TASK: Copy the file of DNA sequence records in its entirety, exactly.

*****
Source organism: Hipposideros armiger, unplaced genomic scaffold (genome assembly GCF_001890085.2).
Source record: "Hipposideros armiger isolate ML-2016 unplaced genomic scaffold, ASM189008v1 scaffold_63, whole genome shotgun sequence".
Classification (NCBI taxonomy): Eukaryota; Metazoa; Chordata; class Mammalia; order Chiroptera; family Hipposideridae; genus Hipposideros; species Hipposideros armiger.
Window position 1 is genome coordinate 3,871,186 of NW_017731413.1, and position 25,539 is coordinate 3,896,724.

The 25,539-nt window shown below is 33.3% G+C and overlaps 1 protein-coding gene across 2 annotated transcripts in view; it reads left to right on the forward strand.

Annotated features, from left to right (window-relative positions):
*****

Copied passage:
Source organism: Hipposideros armiger, unplaced genomic scaffold (genome assembly GCF_001890085.2).
Source record: "Hipposideros armiger isolate ML-2016 unplaced genomic scaffold, ASM189008v1 scaffold_63, whole genome shotgun sequence".
Classification (NCBI taxonomy): Eukaryota; Metazoa; Chordata; class Mammalia; order Chiroptera; family Hipposideridae; genus Hipposideros; species Hipposideros armiger.
Window position 1 is genome coordinate 3,871,186 of NW_017731413.1, and position 25,539 is coordinate 3,896,724.

The 25,539-nt window shown below is 33.3% G+C and overlaps 1 protein-coding gene across 2 annotated transcripts in view; it reads left to right on the forward strand.

Annotated features, from left to right (window-relative positions):